Equestrian is just as mental as it is physical. In this featured post, I will list ways to tackle your nerves may it be horse show morning or going out for a lesson. I have personally used these techniques in the past, and they have been recommended by top athletes as well. To start this off, here is a short clip that I think goes well with this topic.
I hope you guys found that video super helpful! Confidence is key when it comes to riding, when you are confident, so is your horse! Nerves often get in the was of our confidence, so here are some tips that I personally use and work with me!
If you are worried about your course, test, pattern, or whatever it may be, visualize exactly how you want it to go. Start from the moment you step in the ring and go through each step of the course/test/pattern. Go into as much detail as possible and envision yourself totally rockin' it! For shows, I like to "pre-live" the best case scenario at least 3 times before I go in the ring. For lessons, I just run through it in detail 1 or 2 times. Be as vivid as possible and picture yourself on your horse.
Here are some helpful questions to ask yourself
-What do I see?
-What do I hear?
-What does my horse feel like?
Focus on the task at hand
Don't worry about the end result and all that can go wrong your plan. Narrow down the specific challenges you may have and visualize yourself riding through it. Think about exactly what you can do to overcome these challenges. Take it one step at a time and break the course up into parts. For each part, set a goal for yourself and think about how you can execute your goal. It will be overwhelming if you look at the course/test/pattern as a whole, but if you break it down into "bite size" pieces everything is much more manageable.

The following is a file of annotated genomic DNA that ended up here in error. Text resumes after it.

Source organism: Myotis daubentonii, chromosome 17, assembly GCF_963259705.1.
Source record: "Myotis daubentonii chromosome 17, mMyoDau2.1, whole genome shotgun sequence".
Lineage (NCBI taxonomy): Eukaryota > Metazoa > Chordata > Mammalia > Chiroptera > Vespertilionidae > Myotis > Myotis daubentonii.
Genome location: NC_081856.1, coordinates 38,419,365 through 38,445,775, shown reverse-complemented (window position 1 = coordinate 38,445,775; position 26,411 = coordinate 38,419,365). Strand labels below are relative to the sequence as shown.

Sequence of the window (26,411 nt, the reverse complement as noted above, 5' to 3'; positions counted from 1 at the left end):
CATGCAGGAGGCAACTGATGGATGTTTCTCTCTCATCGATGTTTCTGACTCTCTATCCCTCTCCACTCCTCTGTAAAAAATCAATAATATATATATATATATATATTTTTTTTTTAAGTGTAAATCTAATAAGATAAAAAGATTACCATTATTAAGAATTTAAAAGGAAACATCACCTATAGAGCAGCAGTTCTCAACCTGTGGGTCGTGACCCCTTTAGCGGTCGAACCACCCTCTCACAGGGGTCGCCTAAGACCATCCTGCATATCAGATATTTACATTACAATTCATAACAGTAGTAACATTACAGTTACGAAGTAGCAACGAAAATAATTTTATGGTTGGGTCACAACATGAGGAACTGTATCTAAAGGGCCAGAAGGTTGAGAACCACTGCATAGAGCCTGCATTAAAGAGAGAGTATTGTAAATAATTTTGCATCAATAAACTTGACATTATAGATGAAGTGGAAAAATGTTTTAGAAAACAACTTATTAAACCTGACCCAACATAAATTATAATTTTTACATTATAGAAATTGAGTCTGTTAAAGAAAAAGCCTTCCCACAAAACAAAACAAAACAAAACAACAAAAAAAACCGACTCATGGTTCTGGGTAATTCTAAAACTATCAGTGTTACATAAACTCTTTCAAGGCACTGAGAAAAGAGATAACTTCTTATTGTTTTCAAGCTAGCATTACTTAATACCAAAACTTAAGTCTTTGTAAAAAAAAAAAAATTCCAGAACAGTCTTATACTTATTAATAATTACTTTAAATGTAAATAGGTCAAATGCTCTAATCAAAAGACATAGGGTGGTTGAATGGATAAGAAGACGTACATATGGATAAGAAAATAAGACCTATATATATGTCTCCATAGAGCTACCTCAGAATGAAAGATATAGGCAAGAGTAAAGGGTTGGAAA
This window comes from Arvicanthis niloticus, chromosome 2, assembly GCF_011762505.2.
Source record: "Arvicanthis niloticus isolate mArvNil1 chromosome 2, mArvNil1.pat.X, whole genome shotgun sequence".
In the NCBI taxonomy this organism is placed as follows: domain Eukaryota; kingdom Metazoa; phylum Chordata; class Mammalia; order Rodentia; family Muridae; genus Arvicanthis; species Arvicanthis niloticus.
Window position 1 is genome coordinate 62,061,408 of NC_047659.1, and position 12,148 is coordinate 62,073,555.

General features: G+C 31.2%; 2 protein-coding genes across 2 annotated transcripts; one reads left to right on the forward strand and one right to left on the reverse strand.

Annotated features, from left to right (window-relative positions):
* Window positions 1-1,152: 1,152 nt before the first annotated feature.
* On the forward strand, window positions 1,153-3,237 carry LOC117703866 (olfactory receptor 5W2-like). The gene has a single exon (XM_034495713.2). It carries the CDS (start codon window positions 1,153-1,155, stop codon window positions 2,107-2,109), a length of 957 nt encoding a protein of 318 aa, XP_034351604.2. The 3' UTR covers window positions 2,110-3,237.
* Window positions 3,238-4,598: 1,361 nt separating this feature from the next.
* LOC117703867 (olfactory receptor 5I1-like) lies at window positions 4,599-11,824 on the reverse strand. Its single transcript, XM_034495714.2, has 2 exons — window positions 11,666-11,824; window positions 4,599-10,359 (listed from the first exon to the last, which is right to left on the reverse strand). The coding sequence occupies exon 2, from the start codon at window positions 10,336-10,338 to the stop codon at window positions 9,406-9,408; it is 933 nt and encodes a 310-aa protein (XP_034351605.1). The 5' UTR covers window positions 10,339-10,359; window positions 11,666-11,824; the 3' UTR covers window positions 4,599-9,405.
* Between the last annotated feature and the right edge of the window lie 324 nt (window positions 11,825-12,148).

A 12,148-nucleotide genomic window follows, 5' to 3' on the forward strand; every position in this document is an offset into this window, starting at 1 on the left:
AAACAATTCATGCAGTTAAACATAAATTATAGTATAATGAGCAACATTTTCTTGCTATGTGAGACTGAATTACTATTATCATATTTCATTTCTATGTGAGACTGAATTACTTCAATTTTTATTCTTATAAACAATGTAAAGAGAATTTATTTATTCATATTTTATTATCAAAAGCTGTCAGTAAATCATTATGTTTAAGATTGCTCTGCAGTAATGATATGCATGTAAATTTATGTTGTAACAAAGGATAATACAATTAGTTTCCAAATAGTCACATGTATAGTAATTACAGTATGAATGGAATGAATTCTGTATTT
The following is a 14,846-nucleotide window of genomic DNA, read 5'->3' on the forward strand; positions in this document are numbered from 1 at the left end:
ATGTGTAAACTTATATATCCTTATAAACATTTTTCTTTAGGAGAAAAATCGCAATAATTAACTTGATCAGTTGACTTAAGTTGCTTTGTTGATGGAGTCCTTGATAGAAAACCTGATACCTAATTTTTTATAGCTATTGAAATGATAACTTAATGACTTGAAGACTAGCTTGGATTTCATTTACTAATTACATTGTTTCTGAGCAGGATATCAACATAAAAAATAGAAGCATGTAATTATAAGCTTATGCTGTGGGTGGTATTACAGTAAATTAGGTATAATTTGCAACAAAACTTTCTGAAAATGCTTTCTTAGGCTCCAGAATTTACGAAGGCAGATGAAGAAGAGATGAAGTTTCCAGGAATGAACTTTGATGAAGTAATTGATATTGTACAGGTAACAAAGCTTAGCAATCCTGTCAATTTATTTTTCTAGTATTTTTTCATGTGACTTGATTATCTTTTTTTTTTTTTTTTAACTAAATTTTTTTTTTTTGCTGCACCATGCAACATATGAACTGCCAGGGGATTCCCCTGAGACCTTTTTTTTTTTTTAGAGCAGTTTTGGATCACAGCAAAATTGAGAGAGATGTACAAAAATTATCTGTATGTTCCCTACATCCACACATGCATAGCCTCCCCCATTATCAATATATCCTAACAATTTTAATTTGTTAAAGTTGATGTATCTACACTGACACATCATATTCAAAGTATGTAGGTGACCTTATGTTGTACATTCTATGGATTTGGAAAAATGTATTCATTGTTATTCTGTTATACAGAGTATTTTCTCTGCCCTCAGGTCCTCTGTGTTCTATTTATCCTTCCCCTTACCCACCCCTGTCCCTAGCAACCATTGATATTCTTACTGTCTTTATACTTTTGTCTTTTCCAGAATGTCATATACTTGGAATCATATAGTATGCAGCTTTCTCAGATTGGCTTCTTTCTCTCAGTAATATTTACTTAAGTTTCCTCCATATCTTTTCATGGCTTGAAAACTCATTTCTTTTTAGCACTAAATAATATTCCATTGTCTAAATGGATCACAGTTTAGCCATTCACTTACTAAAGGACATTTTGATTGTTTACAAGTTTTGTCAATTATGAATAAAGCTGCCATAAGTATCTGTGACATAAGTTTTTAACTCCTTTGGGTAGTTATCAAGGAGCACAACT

Here are some things I think about
-Where might my horse spook?
-What jumps might he look at?
-Where will I need to add leg?
-Where will I need to slow down?
Recall your accomplishments
Go ahead and think about all of the things you do well. Make a mental list and go through that list and think about where you can implement your skills on course. It can sometimes be hard to think about all of your strong suits because they might be taken for granted. My horse and I tend to do well on tidy turns, so when I'm on course, I tend to make tighter turns and shorter approaches because my horse likes to get long and flat. Every horse and rider combination is different and it can take some time to find you and your horse's niche. Heck, it took me 5 years and I'm still figuring it out! Just look back on all of you accomplishments, both big and small, and eventually you will learn exactly how and when you and your horse click.
The power of smiling
Don't forget, riding is supposed to be FUN! It can be really easy to get wrapped up in the minor details of the show, but at the end of the day, your main goal should be to enjoy yourself. I have never had a "plan" work out perfectly when it comes to horses, and I've learned to take everything with a sense of humor. I have learned to say "oh well" when something totally out of my control doesn't go exactly to plan. The key is being able to adapt to your current situation and make the best out of it. At the end of the day, all you can do is try your best, and if you do, it is a successful show or lesson. Horses are unpredictable creatures and we need to learn to go with the flow and have fun while we're at it!
In a show setting, it can often feel like other people are judging you and your horse. Odds are, the people around you are just as worried about themselves. If your horse is acting up in the show ring, imagine people thinking "wow she/he is handling the situation so well!" I know it can be hard to do, but just remember, no one knows your horse better than you do, not even the judge.
I hope this special post is able to help you have more successful rides and shows. Our horses feed off of how we're feeling, and if we stay confident so will our horses! Best of luck and as usual, feel free to contact me @TheJuniorEquestrian on Instagram if you want to chat!
cover photo credit to http://www.devonhorseshow.net/